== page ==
Beaver Scouts are the youngest section of the Scout Association, they can start from the age of 6 years old (or just before) until 8 years old. We welcome boys and girls into our Beaver Colony.
We meet for one hour each week on Fridays during term time from 5:15 p.m until 6:15 p.m. This is called a Colony Meeting. If you would like to join us to see whether you like Beavers or to arrange a start date if your child is not quite old enough yet please use the Contact page on our web site.
Each week we have lots of fun making friends, playing games, doing all sorts of different crafts and activities and making things. We learn about the world around us and our own community. We have trips out each year and try to arrange at least 2 occasions where the Beavers sleep away from home. This can be in the form of a traditional camp in tents, an organised activity such as sleeping at the Space Centre in Leicester, or simply spending a night in our meeting place. We encourage all Beavers to have at least 1 night away from home in their time with us – a night away is one of the qualifying criteria for their Chief Scouts bronze award which is the highest award a Beaver can achieve.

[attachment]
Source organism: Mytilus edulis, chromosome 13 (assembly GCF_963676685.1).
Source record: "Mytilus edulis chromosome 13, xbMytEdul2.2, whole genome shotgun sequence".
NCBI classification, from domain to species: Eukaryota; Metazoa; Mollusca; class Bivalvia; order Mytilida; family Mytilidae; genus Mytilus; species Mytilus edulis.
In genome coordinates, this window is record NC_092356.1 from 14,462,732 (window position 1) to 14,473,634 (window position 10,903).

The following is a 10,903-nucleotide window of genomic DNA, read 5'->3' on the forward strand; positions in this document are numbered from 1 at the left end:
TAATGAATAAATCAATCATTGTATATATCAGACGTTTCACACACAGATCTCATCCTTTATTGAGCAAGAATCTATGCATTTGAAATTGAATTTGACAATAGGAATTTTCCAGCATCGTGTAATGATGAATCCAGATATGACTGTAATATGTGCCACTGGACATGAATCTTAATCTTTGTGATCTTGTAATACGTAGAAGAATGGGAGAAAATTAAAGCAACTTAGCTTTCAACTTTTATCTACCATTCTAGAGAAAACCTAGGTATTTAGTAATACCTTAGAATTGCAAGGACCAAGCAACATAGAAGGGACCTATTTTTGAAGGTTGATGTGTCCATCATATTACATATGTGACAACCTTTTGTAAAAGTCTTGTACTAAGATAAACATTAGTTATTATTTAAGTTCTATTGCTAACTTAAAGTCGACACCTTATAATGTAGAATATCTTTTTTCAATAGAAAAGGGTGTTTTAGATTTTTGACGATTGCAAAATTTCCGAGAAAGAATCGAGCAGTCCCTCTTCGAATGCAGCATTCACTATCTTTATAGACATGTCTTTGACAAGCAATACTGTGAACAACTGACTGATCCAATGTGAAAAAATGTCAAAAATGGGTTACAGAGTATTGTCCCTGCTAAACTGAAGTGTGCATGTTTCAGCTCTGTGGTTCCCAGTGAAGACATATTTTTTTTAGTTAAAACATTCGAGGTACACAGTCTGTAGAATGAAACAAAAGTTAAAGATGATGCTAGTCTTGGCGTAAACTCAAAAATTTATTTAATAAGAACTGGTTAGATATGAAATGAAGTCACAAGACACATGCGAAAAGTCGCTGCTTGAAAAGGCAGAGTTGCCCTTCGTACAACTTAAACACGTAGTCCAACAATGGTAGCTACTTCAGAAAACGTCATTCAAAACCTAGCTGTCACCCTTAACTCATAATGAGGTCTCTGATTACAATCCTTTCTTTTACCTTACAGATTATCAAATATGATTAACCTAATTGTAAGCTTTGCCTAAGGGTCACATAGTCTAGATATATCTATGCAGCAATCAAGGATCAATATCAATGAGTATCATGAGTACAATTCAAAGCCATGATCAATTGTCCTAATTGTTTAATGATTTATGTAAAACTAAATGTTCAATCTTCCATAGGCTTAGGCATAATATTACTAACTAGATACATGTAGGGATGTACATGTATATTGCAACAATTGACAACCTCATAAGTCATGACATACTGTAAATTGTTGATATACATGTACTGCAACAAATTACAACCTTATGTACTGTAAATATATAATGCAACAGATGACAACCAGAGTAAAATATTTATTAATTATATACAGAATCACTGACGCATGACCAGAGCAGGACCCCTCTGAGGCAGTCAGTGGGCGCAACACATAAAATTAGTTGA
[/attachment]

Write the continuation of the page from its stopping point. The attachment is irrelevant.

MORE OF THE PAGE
After a few weeks you will know whether your child enjoys Beavers, if so you will need to visit our Local Scout Shop to buy a Beaver jumper and a necker (the necker isn’t worn until after they have made the Beaver Promise, this is called Investiture).
After Investiture they will then officially be a Beaver Scout. You will be notified when this will take place – you may wish to be there to take a photo of this proud event! This is when you get the badges required for their sweatshirt and a woggle for their necker. Please click here to see where to sew on the badges. We organise the Beaver Scouts into small groups called Lodges. In each Lodge two children are given the ‘responsibility’ of being Lodge Leader and Assistant Lodge Leader.
Between 8 and 8 and a half they can progress in to the Cubs section. At this time they have a few visits to the Cubs meeting to join in and have a ‘taster’. They attend both Beavers and Cubs for a few weeks to help make their move easier. Of course when they attend Cubs they realise they already have lots of friends there who have previously moved on from Beavers to Cubs. At their last Colony Meeting when they actually leave Beavers to go to Cubs we have a fun ceremony called “Swimming Up” (it doesn’t involve water or real swimming!).
‘Every child has the right to an adventure. Life is about grabbing opportunities. These are simple life lessons that Scouting teaches. It’s all about friendship and fun and adventure – people who might not normally have the chance for adventure. Scouts are shining lights in their communities.’